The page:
One of Thrive’s regular client gardeners, Phil Banbury, is a
shining example of how, with the charity’s help and the love of family and
friends, there is still much happiness to be had whilst living with a
A former physicist and university lecturer, when Phil was
told he had Alzheimer’s, the diagnosis came as no surprise.
At first, several symptoms were put down to ageing as it’s a
disease that often develops slowly over many years and is not always obvious at
the start. However, being an intelligent and scientific man Phil had already
suspected that all was not right, so when the diagnosis was made after seven
years of experiencing difficulties, he took the news quite well.
Being physically active has always been important to Phil
and his wife Jean who were already keen gardeners, growing their own vegetables
and looking after two raised beds at home. Up until a few years ago they also had
an allotment which they had lovingly tended for 18 years.
When their local Memory Clinic run by the NHS told them
about Thrive, the idea appealed to both of them. Now Phil attends weekly and Jean says the
impact has been noticeable.
"There are the
inevitable changes with Phil because of his Alzheimer’s - even making a cup of
tea is becoming a chore. Sometimes I say
to Phil 'I miss the old you’ and he replies 'so do I’. But knowing Phil loves coming here, is
enjoying himself and is so well looked after makes me very happy and also means
I can have a few precious hours to myself," wife Jean.
For Phil, his visits to the Thrive gardens in Beech Hill,
near Reading, provide a sense of adventure within a safe and supportive
environment. The exercise helps him sleep at night and his circulation has
improved. Thrive focuses on personal
achievement and with the support of horticultural therapist Vicki, Phil has
become highly proficient at potting on!
Vicki, said: "I first met Phil last year
when he joined our weekly Dementia Group for the summer here at our Trunkwell
Centre in Beech Hill. Phil enjoyed it so
much, his wife Jean felt he would miss it if he stopped, so he has carried on
throughout most of the winter.
As long as he doesn’t need to tackle tasks involving
bending, Phil is very capable, so we use raised beds and potting benches to
make everything accessible. The weather can be a challenge at times so we
create enjoyable indoor craft projects such as making lavender bags from the
flowers we grew in the summer.
Phil’s so helpful and it’s a joy to see his confidence build
as he tackles new tasks. Recently he
chose flowers from the Thrive garden and made a posy for his wife. He can’t manage to order flowers for her
anymore so it was touching to see the care he put into this. It certainly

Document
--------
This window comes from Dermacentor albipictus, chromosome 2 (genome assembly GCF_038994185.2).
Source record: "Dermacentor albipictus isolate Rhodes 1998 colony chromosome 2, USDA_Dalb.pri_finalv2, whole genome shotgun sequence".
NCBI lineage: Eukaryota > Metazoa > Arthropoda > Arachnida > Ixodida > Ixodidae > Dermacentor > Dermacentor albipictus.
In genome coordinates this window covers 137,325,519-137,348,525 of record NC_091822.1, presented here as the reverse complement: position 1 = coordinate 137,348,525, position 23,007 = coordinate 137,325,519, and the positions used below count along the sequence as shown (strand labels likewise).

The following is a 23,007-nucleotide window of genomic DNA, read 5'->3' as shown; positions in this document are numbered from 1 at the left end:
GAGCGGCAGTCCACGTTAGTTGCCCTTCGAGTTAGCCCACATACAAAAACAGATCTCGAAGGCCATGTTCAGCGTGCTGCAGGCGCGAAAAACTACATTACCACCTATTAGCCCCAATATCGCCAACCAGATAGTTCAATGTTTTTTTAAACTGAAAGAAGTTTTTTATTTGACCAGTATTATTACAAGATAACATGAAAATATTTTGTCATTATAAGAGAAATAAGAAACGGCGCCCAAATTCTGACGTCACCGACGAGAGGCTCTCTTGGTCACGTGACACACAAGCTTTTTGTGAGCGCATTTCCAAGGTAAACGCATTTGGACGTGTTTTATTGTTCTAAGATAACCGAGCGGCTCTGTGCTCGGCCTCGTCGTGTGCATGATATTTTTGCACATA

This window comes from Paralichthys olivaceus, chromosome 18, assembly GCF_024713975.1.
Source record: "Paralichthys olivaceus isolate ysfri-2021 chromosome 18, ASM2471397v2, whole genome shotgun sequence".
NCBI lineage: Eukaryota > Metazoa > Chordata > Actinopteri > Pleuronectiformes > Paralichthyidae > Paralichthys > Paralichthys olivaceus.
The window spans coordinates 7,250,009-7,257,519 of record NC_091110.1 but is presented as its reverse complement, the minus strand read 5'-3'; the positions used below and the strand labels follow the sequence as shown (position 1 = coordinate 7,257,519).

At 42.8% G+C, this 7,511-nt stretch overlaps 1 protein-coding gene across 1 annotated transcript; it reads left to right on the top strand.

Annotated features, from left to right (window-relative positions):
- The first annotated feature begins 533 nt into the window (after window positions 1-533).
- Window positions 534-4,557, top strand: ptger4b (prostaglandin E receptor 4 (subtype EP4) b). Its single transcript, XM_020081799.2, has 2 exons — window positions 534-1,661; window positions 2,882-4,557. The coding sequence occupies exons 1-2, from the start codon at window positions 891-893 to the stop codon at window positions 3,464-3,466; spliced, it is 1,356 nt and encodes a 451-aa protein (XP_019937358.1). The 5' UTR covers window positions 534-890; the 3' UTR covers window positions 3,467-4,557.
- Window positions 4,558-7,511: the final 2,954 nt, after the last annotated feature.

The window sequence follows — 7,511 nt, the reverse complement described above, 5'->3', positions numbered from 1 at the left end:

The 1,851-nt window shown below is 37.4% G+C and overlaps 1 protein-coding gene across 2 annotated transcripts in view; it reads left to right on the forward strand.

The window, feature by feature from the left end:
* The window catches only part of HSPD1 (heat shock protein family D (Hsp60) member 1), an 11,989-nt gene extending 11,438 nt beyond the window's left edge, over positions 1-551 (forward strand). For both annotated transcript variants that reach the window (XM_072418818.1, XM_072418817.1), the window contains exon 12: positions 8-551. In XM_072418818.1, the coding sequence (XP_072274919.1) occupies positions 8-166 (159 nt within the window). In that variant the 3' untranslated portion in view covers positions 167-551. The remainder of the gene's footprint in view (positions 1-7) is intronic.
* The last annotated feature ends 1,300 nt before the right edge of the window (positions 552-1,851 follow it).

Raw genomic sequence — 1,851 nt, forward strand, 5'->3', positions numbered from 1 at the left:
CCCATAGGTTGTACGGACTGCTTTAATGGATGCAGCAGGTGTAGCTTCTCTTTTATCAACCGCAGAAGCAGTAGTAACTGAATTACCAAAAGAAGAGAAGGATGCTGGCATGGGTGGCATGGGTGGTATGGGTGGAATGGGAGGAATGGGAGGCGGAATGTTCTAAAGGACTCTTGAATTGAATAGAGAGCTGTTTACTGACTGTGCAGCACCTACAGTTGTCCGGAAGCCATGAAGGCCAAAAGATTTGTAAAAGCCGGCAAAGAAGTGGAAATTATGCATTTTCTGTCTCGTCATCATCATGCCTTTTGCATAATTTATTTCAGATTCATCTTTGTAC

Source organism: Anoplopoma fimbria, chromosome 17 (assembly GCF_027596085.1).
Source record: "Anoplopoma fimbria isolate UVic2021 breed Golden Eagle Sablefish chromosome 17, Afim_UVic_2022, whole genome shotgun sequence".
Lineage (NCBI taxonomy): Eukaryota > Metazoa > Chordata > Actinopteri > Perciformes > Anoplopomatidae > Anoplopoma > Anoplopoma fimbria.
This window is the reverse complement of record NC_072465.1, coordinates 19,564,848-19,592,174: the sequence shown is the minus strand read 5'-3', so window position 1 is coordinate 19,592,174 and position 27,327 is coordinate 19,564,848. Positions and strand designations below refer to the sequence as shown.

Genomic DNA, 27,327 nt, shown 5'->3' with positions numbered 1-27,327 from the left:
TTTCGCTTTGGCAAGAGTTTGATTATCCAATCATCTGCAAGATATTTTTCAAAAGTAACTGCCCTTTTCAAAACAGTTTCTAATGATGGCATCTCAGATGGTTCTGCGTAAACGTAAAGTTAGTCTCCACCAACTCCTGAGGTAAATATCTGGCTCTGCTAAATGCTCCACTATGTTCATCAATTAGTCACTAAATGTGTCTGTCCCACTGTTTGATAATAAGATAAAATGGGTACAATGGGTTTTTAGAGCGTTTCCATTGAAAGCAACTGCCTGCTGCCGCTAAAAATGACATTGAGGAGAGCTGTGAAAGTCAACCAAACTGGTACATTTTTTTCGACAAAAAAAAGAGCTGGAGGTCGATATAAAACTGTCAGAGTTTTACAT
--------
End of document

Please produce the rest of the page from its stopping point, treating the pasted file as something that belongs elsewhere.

brightened Jean’s day when he got home!
If you’ve been moved by Phil’s story and would like to
help, please make a donation to Thrive here.
Gardening with Alzheimer's or Dementia
careful planning, people with Alzheimer's and Dementia can undertake a wide
range of activities. As the illness begins to show signs of deterioration
people can continue to garden at home, however, it is best to have a structure
in place so stimulation can still be gained in a safe way, although this maybe
in a different way.
you start the following points need to be considered. Activities need to be
planned for short sessions, e.g. 1hour or less and have an element of fun to
them. This can support the individual to remain focused and engaged. Sometimes
things may not work, but you must not give up hope.
- Planting a large pot with a
choice of plants chosen by the individual, this can encourage an
individual to take ownership of their pot
- The choice of plants can
provide opportunities for the individual to reminisce. Especially, by
choosing old varieties, or heritage seeds. A wider variety of plants can
also trigger people’s memory
- Growing vegetables to
prepare and eat the produce
- Care of plants can provide
the individual with a valuable role, such as weeding or watering
- Seed sowing is a focused
job, and can allow people to learn new skills, especially if they are
passionate and motivated about the subject
- Indoor gardening, for
people who may be in the more advance stages, such as table top
gardening which could be
propagation or harvesting vegetables in pots
- Caring for indoor house
plants can be an easy introduction to gardening, eg propagation of Spider
plants (Chlorophytum comosum)
activities can be chosen to increase mental awareness and stimulation, but
essentially they must all bring a sense of fun into the activity. Bringing the
family together can also contribute to the learning experience
For hints and tips on how gardening could help you or
somebody you know visit www.carryongardening.org.uk
or the main website www.thrive.org.uk